The Vertix Raptor-i Helmet Intercom: they can hear you now!
For a long time, helmet intercom systems have been a bit like walkie-talkies. Or ham radios. Funky old things with primitive technology that were fun when all the the stars were aligned, the weather was perfect, and you were pretty much right next to whoever you wanted to talk to.
Rider 1: “Can you (kssshhtt!) me?”
Rider 2: “Say again?” (kssshhhht!)
Rider 1: “-an -ou —r -e? ….have to….(kshht!)…and then…(kssshhhhht!)…(blap-bloop!)…kssshhht.
Rider 2: “What?!”…ksshhht!
Yeah. You know what I mean. Then Bluetooth technology came along, and finally, granted you could decipher a set of directions that had been translated six ways from Sunday, you could tell your riding partner when you had to pee. Awesome, huh? Well, it’s gotten even awesomer. I had a chance to try out the new Vertix Raptor-i Wireless Helmet Intercom while riding through Monterey and Carmel recently and, wow; they’ve come a long way, baby!
First of all, I should tell you that I don’t advocate doing all the things the Vertix Raptor-i can allow you to do on a motorcycle. Then again, I don’t advocate playing X-Box on-line, texting after two drinks, eating Taco Bell in the car, or any number of things other people seem quite capable of these days. But it is pretty cool. It’s actually…kind of awesome. I’ll get to those features later. The first thing I tested was the helmet-to-helmet intercom feature.
Being able to easily communicate with your riding partner is a double-edged sword: it’s great to be able to tell your partner something (I gotta pee, I’m hungry, cops ahead, whatever). On the other hand, it sucks that they can hear you (what the hell were you thinking, goddammit I said left, f’ing slow down, etc.). The Raptor-i catches every single word, in crisp, clear detail at an astonishing distance: up to 500 meters. Riding the Carmel Valley Road, my husband sped way ahead of me through the twists and hills and forest. He’d be way out of sight before drifting out of signal. I could tell, because I could hear his motor. That’s the one drawback of the Raptor-i: the intercom is constant, not voice-activated. However, the sound and clarity was superb. Despite the fact that my husband never once warned me of a single-lane, blind hairpin turn on a cliff in the shadows (and there are many on that road), I could hear him downshift and accelerate, and came to rely on the predictable rhythm as a means of reassuring myself I wouldn’t find him laying by the side of the road around the next turn. I have to admit though, I sort of wished I could tune out the sound of his engine. I like to hear my bike when I ride and after about a half hour, found the constant sound of a second motor obtrusive. Though I’ve used other intercom systems that do have voice-activated (VOX) technology, the reception and clarity was no where near as good as the Raptor-i, plus, noise-cancelling technology means that when a rider speaks, background noise is minimized. So keep that in mind…your riding partner(s) will have no trouble hearing you swear.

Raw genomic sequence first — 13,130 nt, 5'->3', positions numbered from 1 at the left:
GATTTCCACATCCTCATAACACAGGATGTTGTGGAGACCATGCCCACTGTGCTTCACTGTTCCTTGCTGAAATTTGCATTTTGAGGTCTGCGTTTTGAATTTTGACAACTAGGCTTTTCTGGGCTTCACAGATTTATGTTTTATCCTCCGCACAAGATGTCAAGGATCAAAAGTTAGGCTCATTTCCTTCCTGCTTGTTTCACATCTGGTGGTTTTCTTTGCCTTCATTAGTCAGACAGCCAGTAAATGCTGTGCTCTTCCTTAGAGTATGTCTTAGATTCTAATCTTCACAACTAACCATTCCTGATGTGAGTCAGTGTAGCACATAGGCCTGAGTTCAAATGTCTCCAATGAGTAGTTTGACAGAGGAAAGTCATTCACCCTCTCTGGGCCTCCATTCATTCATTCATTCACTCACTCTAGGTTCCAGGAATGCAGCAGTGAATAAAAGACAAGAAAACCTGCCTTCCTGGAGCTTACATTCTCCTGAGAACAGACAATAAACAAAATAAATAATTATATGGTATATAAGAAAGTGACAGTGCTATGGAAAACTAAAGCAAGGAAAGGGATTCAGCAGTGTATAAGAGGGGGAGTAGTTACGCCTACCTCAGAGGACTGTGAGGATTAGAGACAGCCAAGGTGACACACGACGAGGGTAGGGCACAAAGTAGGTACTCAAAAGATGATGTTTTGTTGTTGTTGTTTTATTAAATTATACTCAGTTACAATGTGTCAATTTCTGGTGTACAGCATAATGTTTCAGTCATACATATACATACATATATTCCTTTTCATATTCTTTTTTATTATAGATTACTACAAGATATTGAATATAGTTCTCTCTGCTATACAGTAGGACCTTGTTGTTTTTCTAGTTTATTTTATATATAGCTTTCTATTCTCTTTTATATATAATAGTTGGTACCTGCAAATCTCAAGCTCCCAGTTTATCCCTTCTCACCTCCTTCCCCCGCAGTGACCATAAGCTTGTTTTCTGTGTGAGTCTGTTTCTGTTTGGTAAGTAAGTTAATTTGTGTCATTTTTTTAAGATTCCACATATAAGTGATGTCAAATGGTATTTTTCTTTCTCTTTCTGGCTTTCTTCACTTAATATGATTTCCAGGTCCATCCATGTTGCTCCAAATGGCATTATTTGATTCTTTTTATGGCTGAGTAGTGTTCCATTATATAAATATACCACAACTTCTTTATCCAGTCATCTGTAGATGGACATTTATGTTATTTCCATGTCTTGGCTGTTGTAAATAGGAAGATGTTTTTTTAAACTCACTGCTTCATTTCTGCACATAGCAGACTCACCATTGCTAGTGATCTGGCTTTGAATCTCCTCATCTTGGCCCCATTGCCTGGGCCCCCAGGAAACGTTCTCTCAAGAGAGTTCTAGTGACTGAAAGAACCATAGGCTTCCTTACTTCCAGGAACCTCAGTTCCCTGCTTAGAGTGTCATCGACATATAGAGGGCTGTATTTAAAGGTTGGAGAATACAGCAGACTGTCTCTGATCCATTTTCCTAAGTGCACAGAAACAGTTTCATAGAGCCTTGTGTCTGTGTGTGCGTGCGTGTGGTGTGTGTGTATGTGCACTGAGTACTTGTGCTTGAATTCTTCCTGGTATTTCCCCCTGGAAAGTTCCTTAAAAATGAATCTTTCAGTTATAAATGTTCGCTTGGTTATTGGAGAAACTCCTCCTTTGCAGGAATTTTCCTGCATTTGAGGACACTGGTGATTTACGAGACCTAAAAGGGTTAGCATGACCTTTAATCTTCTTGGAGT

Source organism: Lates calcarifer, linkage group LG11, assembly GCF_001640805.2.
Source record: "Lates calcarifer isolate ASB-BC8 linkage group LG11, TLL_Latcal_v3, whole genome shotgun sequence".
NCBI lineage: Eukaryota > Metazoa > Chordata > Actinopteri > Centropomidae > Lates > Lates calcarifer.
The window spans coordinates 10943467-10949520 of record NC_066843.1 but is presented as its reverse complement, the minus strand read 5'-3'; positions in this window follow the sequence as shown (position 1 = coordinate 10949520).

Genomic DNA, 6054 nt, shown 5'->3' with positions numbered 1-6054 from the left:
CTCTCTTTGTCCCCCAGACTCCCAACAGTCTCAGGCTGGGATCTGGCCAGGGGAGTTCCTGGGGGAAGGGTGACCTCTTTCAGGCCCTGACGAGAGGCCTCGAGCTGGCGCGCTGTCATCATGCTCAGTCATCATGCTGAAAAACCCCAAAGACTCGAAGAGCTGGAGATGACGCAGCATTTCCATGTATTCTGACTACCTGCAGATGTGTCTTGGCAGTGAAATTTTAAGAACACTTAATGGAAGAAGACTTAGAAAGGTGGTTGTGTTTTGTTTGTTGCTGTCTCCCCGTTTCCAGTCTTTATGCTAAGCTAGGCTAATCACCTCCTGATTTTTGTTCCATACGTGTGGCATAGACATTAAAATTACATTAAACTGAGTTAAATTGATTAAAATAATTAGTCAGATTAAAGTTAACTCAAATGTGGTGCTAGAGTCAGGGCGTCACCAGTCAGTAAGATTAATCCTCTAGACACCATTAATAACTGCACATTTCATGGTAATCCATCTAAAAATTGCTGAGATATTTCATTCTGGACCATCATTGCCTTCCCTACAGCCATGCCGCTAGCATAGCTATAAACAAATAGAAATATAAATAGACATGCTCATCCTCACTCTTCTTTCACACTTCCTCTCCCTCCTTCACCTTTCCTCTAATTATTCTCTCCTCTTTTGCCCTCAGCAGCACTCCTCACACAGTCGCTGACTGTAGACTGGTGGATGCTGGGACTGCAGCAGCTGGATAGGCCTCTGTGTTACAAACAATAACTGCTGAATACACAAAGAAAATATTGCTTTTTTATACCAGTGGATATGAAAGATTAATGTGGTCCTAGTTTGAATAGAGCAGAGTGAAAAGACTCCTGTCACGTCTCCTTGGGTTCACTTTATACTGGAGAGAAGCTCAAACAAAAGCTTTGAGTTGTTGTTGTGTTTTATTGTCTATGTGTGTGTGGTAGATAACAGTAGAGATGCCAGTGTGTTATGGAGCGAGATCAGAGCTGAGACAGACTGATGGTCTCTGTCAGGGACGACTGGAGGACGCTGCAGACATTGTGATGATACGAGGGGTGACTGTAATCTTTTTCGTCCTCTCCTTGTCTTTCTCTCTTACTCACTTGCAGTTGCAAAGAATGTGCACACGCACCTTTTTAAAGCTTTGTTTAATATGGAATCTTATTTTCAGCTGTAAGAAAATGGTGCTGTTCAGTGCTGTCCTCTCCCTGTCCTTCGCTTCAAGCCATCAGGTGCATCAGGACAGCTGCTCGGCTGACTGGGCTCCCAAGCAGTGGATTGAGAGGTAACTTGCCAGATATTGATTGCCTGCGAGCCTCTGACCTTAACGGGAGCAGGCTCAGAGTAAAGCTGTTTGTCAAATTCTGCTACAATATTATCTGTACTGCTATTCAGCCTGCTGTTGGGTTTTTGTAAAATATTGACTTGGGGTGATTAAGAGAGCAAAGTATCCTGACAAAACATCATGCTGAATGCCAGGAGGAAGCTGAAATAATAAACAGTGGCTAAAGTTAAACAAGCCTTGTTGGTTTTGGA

Now, about the cool stuff that I won’t use (but secretly want to). The Raptor-i can synch with your smartphone via Bluetooth, and it’s easy to do. The simple directions had me synched to my iPhone in seconds. For music, I selected the Pandora app on my phone, found a favorite station, and voila!: crystal-clear tunes. Then, I had my daughter call me to test out the phone function. The Raptor-i will automatically answer after three rings, so you don’t have to take your hands off the controls (but you’ll pull over, right?). Your music or intercom function will automatically resume when your call ends. No, your riding partner won’t hear your phone-call (synched helmets won’t pick up another helmet’s calls or music), and yes, you can tell the Raptor-i to ignore the call if you want. If your phone has voice-dialing, you can make calls with this system, too. The Raptor-i can also be tuned to your favorite radio stations or your GPS system. Basically, whatever app you have on your smartphone that talks or makes noise can easily be transmitted to your intercom. I tested the Raptor-i with both iPhone and Droid smartphones; same great results. Cool, huh? But yeah, more distraction than I’m comfortable with.
There are two other features that, for me, make the Raptor-i a standout: 1). The directions are simple and dependable. No confusion there. If you’ve ever tried a hemet intercom system before, you know this is nothing short of revolutionary. What a relief! 2). The controls are easy to manipulate with gloved hands. Volume controls are intuitive: top button for volume up, bottom button for volume down, phone in the front, power in the back, and the thumb-sized grooves make them easy to feel.
In conclusion, for a helmet-to-helmet system, the sound, reception, and range is superior, but there’s no voice-activation (VOX) capability; I found the constant sound of another motor bothersome. However, if you’re into multi-tasking (something I ride my motorcycle to escape from), you’ll find the Raptor-i easy, ergonomic, and exceptionally high-quality. It’s super-clear sound and super-easy-to-use features would be hard to resist on a long ride! The Raptor-i Helmet Intercom with FM (the version I tested), in both full-face and open-face versions, sells for $228 (that’s Singapore dollars; about $185 USD)*, and is available to order directly from Vertix at http://www.vertix.com.sg/ (*shipping is via DHL Express and runs about $24 USD for one unit, $31 for two).